Legally, curfew violators cannot be sent to training school, and they can only be held in detention for 24 hours before a court appearance. If Hinds County fails to comply with the prohibition on incarcerating status-offenders, Mississippi will lose thousands of federal crime-fighting dollars. Both the U.S. Congress and the Mississippi Legislature have decided that jail is not a legal placement for an offense like curfew violation. If the city of Jackson fails to follow these laws, we will lose significant federal dollars.

Worst of all is the dangerous message the curfew sends to Jackson's young people. Jackson is currently treating all youth—even innocent youth—like criminals. Most Jackson youth are not preying on our elderly, participating in drive-by shootings, other gang activities, or dealing drugs. Most of our young people attend school and church regularly, have future dreams and goals and are respectful to their parents and the other adults in their lives. These children represent the future of the Capital City.

Jackson lacks the programs that most other urban communities use to prevent youth crime: structured academic and recreational programming during the summer months, a more extensive summer job corps, mentoring programs, arts internships, and updated, safe recreational facilities. But for all Jackson lacks, it also has vast untapped crime-fighting resources. We have a strong faith community with thousands of potential mentors and summer Bible school teachers, a vibrant arts community that can show our talented youth how to express themselves positively through art, and the most prosperous business community in the entire state.

A community working together to pool resources and provide support and outlets for our youth is the most effective crime-prevention strategy. All Jackson citizens must take responsibility before we lose another child to the criminal justice system. In the words of B.C. Forbes "Upon our children rests the fate and fortune of tomorrow's world."

Attorney Sheila Bedi is co-director of the Mississippi Youth Justice Project in Jackson.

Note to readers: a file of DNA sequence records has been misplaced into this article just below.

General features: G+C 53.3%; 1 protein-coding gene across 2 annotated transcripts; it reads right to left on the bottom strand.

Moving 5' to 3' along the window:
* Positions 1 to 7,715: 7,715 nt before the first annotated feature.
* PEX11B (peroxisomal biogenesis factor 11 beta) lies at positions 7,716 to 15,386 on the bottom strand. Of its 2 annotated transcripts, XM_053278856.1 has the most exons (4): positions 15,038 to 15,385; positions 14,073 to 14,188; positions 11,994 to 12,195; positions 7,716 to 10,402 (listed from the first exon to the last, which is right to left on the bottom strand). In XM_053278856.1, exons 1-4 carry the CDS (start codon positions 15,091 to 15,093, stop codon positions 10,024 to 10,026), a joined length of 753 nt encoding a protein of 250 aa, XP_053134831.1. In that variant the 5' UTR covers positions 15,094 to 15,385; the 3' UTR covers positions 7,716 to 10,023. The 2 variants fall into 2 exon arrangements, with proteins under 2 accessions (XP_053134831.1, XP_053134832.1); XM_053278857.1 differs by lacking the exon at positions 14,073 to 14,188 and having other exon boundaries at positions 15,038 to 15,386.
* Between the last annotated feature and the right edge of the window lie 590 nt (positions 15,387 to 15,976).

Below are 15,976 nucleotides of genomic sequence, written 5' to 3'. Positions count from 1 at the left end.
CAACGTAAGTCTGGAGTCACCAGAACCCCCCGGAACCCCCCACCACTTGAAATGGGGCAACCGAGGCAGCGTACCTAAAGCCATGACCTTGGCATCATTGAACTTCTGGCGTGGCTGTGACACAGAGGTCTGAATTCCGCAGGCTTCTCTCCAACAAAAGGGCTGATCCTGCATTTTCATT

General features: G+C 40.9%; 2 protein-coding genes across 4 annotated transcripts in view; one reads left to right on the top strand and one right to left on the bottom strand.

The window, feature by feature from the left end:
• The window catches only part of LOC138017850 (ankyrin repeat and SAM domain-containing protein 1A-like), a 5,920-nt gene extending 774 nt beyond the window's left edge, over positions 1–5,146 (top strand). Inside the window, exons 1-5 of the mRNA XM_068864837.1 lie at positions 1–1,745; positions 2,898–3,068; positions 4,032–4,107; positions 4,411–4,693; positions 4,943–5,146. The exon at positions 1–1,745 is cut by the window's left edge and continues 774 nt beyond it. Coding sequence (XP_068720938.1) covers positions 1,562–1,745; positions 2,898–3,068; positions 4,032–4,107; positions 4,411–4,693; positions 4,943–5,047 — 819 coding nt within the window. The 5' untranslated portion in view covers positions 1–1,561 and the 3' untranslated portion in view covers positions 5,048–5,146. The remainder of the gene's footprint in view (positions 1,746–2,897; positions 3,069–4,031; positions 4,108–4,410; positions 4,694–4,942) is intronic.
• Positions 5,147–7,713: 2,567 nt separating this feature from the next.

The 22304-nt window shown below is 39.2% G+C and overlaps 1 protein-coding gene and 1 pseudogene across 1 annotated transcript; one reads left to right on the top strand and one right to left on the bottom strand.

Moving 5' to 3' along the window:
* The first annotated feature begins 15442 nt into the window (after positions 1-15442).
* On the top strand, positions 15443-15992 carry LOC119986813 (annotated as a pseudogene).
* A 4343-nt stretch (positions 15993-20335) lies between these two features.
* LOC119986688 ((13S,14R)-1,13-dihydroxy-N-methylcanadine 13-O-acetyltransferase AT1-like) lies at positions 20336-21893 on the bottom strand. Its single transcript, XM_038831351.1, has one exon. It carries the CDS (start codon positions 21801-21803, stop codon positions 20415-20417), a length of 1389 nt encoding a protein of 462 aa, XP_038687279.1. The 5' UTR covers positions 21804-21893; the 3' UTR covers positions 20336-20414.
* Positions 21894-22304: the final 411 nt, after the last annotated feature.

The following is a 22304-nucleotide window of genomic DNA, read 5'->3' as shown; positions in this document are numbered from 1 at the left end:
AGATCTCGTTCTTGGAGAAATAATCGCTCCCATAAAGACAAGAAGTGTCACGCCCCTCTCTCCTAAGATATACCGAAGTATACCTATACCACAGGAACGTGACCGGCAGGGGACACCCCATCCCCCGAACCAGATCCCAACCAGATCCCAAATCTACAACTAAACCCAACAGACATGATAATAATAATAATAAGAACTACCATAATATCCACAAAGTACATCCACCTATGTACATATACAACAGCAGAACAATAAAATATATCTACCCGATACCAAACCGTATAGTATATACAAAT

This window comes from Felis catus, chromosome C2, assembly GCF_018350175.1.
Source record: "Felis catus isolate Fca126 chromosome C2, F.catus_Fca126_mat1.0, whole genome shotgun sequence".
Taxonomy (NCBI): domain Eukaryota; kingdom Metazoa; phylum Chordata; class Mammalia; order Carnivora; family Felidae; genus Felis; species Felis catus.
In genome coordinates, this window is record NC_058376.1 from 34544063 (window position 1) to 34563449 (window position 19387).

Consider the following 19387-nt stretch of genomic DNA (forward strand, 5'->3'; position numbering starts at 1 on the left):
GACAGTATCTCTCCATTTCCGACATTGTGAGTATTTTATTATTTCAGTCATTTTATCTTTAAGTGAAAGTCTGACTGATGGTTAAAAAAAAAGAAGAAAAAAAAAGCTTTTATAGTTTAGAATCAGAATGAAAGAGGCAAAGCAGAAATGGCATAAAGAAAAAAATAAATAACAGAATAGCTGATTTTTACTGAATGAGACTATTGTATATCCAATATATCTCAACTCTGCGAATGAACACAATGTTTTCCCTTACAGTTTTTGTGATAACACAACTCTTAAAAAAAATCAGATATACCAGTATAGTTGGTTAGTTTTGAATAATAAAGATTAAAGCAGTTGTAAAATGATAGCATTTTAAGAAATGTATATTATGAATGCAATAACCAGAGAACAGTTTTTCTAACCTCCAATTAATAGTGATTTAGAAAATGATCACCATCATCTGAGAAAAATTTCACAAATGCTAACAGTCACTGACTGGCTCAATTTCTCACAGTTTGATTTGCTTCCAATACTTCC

Previous Comments


Sheila Bedi is a wonderful advocate for youth in this state, and we're so lucky to have her. She spoke at the ACLU meeting last night about the way young people are being demonized in this city, while the only things that have ever been shown to reduce crime--creating positive social support networks--are neglected. We need our police officers, but the most effective crimefighters in this city are the folks who directly work with and mentor at-risk youth. Cheers, TH

Tom Head

melton got rid of the programs and trained/licensed Social Workers who initiated programs geared towards protecting the youth of our City. I guess this goes back to his election BS when he told Jackson that he could run City Hall with himself and two other people. What I guess he meant was that he could "RUIN" City Hall and it has only taken one person to do that - Mr. Melton, in person. I salute Sheila Bedi for her advocacy for youth. She bringS so much to the table and it is such a shame that her message falls on the deaF ears of this administration. Melton claims to be the expert and his remedy is Curfew or Jailyou. Just think about this for a second: There are thousands of 17 year olds in the military. Many are fighting that stupid war that started out to be a war against WEAPONS OF MASS DESTRUCTION but, has since taken on the title of THE WAR AGAINST TERROR. melton is well into his second year with his WAR AGAINST YOUTH. What a mess!